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Health effects associated with sulfuryl fluoride and methyl bromide exposure among structural fumigation workers.

Authors
Calvert-GM; Mueller-CA; Fajen-JM; Chrislip-DW; Russo-J; Briggle-T; Fleming-LE; Suruda-AJ; Steenland-K
Source
Am J Publ Health 1998 Dec; 88(12):1774-1780
NIOSHTIC No.
20023474
Abstract
This study assessed the health effects associated with occupational exposure to methyl bromide and sulfuryl fluoride among structural fumigation workers. A cross-sectional study of 123 structural fumigation workers and 120 referents in south Florida was conducted. Nerve conduction, vibration, neurobehavioral, visual, olfactory, and renal function testing was included. The median lifetime duration of methyl bromide and sulfuryl fluoride exposure among workers was 1.20 years and 2.85 years, respectively. Sulfuryl fluoride exposure over the year preceding examination was associated with significantly reduced performance on the Pattern Memory Test and on olfactory testing. In addition, fumigation workers had significantly reduced performance on the Santa Ana Dexterity Test of the dominant hand and a nonsignificantly higher prevalence of carpal tunnel syndrome than did the referents. Occupational sulfuryl fluoride exposures may be associated with subclinical effects on the central nervous system, including effects on olfactory and some cognitive functions. However, no widespread pattern of cognitive deficits was observed. The peripheral nerve effects were likely caused by ergonomic stresses experienced by the fumigation workers.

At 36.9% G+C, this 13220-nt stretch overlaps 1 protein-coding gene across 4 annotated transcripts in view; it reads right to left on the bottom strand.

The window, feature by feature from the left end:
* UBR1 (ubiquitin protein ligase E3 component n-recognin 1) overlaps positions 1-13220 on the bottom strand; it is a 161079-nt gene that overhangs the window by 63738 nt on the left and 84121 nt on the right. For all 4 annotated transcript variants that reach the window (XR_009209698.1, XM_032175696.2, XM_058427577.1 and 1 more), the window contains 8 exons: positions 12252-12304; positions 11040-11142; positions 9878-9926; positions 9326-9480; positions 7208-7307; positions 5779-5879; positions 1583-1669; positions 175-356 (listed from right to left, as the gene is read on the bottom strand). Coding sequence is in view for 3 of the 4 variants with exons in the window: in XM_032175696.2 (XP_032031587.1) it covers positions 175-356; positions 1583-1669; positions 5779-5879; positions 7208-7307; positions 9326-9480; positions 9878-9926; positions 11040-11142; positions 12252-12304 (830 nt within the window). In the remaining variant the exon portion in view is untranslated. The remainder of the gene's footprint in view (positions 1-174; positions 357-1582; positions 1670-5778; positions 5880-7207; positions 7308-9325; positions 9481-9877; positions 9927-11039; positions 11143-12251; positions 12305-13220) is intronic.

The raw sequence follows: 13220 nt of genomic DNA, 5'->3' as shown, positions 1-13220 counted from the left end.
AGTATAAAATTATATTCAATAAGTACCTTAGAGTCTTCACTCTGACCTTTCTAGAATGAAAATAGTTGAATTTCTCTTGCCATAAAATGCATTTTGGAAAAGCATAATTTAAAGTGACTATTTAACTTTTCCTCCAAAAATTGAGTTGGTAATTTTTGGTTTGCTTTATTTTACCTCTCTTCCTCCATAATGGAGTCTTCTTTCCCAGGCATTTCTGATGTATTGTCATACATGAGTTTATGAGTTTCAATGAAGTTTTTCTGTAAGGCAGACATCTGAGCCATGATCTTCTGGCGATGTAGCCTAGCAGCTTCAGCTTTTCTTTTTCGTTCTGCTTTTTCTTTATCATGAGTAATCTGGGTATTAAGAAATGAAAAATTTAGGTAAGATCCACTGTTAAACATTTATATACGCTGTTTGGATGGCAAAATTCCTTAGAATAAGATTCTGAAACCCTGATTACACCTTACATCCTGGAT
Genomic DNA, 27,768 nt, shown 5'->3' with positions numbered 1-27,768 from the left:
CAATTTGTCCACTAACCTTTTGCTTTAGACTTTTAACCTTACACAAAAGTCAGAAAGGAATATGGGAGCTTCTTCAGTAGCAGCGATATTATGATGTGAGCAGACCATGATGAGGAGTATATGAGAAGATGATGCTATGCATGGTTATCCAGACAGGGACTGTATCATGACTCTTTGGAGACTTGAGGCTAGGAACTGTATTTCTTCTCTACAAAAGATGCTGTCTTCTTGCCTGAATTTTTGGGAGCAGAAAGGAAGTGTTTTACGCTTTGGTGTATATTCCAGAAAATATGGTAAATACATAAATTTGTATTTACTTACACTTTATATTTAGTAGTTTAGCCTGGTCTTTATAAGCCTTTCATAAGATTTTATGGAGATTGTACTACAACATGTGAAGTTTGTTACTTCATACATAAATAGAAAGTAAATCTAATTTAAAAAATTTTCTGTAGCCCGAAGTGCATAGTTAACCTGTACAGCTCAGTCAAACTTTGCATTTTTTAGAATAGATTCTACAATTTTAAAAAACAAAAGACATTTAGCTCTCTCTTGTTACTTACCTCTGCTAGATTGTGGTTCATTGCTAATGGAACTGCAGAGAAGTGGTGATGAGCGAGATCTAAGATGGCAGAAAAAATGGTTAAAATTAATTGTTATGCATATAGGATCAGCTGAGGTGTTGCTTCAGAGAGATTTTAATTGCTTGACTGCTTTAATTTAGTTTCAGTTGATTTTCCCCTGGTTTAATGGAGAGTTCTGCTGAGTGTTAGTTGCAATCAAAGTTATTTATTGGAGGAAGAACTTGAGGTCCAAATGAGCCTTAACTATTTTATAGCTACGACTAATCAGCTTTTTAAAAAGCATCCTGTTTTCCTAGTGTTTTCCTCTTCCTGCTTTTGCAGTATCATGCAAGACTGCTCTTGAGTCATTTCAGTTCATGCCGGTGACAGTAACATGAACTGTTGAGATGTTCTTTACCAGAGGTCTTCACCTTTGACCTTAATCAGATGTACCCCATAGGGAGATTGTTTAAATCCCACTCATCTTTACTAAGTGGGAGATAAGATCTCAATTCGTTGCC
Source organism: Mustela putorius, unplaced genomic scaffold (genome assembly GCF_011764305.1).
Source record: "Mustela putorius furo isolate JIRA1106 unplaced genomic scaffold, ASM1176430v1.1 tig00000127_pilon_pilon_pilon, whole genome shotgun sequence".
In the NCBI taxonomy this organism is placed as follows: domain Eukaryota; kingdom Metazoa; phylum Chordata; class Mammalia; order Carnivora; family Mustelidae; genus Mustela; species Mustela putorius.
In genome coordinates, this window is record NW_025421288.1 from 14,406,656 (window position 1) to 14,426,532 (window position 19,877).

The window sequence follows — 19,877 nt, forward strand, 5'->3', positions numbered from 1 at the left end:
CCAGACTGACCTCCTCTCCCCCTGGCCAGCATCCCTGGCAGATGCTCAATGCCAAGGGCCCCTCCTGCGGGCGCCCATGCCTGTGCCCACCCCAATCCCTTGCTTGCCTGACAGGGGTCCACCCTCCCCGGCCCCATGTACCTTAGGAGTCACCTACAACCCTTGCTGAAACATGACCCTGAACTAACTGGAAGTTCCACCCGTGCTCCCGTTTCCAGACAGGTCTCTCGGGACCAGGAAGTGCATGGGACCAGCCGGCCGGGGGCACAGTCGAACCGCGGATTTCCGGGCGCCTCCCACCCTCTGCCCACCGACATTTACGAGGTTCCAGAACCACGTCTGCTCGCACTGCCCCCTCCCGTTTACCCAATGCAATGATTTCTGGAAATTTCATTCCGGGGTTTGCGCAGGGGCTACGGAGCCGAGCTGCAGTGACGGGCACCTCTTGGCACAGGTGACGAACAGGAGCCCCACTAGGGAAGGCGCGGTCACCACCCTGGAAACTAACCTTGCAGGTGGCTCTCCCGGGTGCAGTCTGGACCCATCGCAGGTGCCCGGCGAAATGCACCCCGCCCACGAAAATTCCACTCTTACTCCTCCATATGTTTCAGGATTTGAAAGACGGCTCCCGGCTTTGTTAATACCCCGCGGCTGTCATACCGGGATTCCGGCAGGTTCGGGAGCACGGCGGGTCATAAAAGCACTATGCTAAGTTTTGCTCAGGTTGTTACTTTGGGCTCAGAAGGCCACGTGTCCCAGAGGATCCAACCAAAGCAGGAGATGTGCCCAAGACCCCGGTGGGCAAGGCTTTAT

Keywords
Methyl-compounds; Sulfur-compounds; Fumigants; Workplace-studies; Workers; Humans; Nerve-function; Visual-motor-performance; Olfactory-disorders; Renal-absorption; Dexterity
Contact
Geoffrey M. Calvert, NIOSH, 4676 Columbia Parkway, R-21, Cincinnati, OH 45226
CODEN
AJHEAA
CAS No.
74-83-9; 2699-79-8
Publication Date
19981201
Document Type
Journal Article
Email Address
jac6@cdc.gov
Fiscal Year
1999
NTIS Accession No.
NTIS Price
Issue of Publication
12
ISSN
0090-0036
NIOSH Division
DSHEFS; DBBS
Priority Area
Neurotoxic Effects
Source Name
American Journal of Public Health
State
OH; FL; NV
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